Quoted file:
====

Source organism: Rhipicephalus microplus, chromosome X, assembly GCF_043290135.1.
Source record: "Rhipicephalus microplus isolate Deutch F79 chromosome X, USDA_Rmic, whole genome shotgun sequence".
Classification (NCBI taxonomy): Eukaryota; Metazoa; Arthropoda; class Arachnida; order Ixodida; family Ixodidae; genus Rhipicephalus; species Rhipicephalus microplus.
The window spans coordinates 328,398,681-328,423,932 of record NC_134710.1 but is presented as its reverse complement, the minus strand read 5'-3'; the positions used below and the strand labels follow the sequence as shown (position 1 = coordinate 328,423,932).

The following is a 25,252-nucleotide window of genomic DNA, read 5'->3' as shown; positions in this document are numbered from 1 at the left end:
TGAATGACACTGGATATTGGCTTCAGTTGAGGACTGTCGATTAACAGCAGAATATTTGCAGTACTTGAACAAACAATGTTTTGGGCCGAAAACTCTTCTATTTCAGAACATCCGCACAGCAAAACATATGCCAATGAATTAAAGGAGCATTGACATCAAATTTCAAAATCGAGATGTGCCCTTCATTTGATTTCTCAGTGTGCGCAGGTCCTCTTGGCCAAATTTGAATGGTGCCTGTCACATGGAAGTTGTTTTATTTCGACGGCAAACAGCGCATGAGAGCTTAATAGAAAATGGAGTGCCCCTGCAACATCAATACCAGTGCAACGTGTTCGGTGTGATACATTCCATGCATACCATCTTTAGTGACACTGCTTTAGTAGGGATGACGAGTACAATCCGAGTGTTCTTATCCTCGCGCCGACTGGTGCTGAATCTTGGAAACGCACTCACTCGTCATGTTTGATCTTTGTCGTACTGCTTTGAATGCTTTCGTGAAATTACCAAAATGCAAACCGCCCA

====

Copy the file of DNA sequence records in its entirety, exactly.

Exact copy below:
Source organism: Rhipicephalus microplus, chromosome X, assembly GCF_043290135.1.
Source record: "Rhipicephalus microplus isolate Deutch F79 chromosome X, USDA_Rmic, whole genome shotgun sequence".
Classification (NCBI taxonomy): Eukaryota; Metazoa; Arthropoda; class Arachnida; order Ixodida; family Ixodidae; genus Rhipicephalus; species Rhipicephalus microplus.
The window spans coordinates 328,398,681-328,423,932 of record NC_134710.1 but is presented as its reverse complement, the minus strand read 5'-3'; the positions used below and the strand labels follow the sequence as shown (position 1 = coordinate 328,423,932).

The following is a 25,252-nucleotide window of genomic DNA, read 5'->3' as shown; positions in this document are numbered from 1 at the left end:
TGAATGACACTGGATATTGGCTTCAGTTGAGGACTGTCGATTAACAGCAGAATATTTGCAGTACTTGAACAAACAATGTTTTGGGCCGAAAACTCTTCTATTTCAGAACATCCGCACAGCAAAACATATGCCAATGAATTAAAGGAGCATTGACATCAAATTTCAAAATCGAGATGTGCCCTTCATTTGATTTCTCAGTGTGCGCAGGTCCTCTTGGCCAAATTTGAATGGTGCCTGTCACATGGAAGTTGTTTTATTTCGACGGCAAACAGCGCATGAGAGCTTAATAGAAAATGGAGTGCCCCTGCAACATCAATACCAGTGCAACGTGTTCGGTGTGATACATTCCATGCATACCATCTTTAGTGACACTGCTTTAGTAGGGATGACGAGTACAATCCGAGTGTTCTTATCCTCGCGCCGACTGGTGCTGAATCTTGGAAACGCACTCACTCGTCATGTTTGATCTTTGTCGTACTGCTTTGAATGCTTTCGTGAAATTACCAAAATGCAAACCGCCCA